Tenants: Pittsburgh Pirates (NL); Pittsburgh Steelers (NFL)
Architect: Deeter Ritchy Sipple, Michael Baker, Jr. and Osborn Engineering
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Location: 600 Stadium Circle. Left field (E), Interstate 279 Fort Duquesne Bridge approach ramp; third base (N), Reedsdale Street; first base (W), Allegheny Avenue, Ohio River, and the original point where the Monongahela River joins the Allegheny River to form the Ohio River; right field (S), North Shore Avenue, Roberto Clemente Memorial Park, Allegheny River; Stadium Circle encircles the park.
Dimensions: Foul lines: 340 (1970), 335 ft. (1975); power alleys: 385 ft. (1970), 375 ft. (1975); center field: 410 ft. (1970), 400 ft. (1975); backstop: 60 ft., foul territory: large.
Fences: 10 ft. (wood).
Three Rivers Stadium's name referred to where it sat, where the Allegheny and Monongahela Rivers join to form the Ohio River. It sat almost precisely on the site of Exposition Park, which housed the Pirates for 19 years from 1891-1909. It also sat on a Delaware Indian burial ground, and the location was the site of many battles fought by General George Washington over possession of nearby Fort Duquesne. Pirates management tried to preserve a piece of the club’s past by moving the 18-foot, 1,800-pound statue of Hall of Fame shortstop Honus Wagner, which had stood behind the left-field wall at Forbes Field, into Three Rivers Stadium. A section of the wall where Bill Mazeroski hit his famous home run that ended the 1960 World Series with a Pirates victory over the Yankees sat in the Allegheny Club, a dining and viewing area in the stadium.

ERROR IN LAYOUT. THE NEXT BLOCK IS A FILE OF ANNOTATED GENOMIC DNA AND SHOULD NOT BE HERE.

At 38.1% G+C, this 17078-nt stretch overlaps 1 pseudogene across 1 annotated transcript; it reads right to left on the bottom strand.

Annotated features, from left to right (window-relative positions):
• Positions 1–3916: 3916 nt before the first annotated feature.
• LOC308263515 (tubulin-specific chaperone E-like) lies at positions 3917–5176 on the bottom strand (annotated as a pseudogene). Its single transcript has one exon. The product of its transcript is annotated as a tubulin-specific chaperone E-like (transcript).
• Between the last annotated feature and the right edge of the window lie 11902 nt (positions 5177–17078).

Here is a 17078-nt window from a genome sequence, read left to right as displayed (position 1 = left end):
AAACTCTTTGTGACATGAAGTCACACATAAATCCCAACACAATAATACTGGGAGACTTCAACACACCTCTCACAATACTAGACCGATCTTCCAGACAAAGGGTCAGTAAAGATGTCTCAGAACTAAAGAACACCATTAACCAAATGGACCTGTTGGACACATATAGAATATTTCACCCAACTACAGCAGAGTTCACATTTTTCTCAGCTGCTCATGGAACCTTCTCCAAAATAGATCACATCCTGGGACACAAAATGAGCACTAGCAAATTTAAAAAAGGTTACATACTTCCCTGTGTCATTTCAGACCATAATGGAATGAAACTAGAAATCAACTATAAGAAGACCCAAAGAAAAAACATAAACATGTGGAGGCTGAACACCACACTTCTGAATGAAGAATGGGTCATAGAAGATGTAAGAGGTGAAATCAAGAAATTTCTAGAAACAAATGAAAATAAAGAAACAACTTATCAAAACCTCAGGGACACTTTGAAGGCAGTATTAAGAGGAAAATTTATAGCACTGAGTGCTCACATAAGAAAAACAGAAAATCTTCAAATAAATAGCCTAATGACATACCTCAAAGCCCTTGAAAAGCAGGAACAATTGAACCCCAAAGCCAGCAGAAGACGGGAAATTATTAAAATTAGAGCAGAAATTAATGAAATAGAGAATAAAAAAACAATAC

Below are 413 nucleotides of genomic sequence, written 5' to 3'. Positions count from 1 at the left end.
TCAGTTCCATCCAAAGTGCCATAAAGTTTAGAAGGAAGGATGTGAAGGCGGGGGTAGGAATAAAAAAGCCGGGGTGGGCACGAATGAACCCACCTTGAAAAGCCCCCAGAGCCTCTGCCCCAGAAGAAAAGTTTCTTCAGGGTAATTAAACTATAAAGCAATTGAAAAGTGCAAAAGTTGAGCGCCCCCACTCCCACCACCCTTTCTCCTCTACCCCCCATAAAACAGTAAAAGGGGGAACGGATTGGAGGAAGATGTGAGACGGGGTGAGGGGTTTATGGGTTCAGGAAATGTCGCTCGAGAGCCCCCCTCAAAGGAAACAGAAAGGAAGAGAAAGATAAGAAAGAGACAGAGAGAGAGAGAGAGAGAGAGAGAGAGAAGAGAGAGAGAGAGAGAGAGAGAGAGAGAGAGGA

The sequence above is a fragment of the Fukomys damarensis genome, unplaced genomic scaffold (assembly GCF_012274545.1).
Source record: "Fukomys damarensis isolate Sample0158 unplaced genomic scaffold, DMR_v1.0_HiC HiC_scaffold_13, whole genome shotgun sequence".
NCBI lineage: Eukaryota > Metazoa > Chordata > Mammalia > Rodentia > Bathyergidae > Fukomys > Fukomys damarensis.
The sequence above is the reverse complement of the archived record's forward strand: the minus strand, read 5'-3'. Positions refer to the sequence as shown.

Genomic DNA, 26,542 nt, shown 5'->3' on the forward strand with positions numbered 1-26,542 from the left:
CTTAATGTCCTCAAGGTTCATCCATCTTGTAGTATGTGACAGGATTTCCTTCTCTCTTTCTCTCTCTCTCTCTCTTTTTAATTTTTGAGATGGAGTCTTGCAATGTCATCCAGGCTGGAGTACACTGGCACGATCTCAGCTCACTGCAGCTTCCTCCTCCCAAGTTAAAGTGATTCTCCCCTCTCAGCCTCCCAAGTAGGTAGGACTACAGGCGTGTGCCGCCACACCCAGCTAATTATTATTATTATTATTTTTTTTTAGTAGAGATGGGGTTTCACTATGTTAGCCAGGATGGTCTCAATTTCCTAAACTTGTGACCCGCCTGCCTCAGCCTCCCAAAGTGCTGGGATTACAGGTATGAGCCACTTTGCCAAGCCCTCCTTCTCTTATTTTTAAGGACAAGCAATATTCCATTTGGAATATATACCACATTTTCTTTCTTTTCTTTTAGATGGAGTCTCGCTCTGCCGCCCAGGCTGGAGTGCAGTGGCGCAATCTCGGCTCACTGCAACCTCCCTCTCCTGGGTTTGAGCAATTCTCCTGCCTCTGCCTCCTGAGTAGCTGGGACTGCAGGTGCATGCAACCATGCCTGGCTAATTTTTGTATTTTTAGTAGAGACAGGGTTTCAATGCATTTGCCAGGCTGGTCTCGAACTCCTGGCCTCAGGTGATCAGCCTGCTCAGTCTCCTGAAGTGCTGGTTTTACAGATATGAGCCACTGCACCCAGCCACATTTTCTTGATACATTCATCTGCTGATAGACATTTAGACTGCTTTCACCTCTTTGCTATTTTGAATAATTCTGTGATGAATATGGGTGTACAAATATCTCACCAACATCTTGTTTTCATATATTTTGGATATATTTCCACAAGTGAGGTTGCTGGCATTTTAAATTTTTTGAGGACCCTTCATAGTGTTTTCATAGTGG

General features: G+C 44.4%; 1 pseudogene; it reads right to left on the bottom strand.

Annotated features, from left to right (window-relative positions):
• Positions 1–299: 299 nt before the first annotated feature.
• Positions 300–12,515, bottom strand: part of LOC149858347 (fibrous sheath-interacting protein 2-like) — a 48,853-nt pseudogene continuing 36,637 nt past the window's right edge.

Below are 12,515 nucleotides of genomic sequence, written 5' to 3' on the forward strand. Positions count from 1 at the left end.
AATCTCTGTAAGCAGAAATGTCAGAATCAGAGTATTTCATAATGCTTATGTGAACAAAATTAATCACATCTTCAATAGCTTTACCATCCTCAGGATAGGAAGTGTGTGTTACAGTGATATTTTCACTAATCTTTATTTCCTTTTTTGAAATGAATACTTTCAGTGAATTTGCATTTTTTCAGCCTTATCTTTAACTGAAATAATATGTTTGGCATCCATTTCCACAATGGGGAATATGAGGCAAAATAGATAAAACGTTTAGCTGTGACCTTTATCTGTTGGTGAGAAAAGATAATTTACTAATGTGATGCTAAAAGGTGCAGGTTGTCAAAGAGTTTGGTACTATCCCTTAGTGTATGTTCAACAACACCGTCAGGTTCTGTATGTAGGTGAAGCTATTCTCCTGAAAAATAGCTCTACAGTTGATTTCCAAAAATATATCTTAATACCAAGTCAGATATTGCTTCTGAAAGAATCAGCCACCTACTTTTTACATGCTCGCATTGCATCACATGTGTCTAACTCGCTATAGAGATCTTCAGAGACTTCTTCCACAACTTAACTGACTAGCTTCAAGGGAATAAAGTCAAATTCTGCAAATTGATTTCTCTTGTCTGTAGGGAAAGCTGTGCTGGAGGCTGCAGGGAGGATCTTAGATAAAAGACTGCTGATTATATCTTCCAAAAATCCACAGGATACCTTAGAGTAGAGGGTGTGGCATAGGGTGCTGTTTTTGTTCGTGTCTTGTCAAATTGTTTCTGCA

The process of building the stadium actually began in 1948, when the first proposal was made to replace Forbes Field, then the Pirates' home. The old ballpark was quickly falling into disrepair, and its 35,000-seat capacity was inadequate. A site on the north side of the city was chosen in 1958, but a series of political squabbles and labor disputes delayed the project for a decade. Finally, on April 25, 1968, construction began. The stadium was scheduled to open for the start of the 1970 season, but unlike Forbes, which had been built in four months, construction at the new site dragged on. The stadium wasn’t ready on Opening Day, nor was it ready for its revised target date of May 29, because the lights had yet to be put in place. Finally, on July 16, the new stadium was ready. It had cost $40 million.
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Three Rivers Stadium with downtown Pittsburgh © 1999 by Paul Munsey.
Updated April 2005
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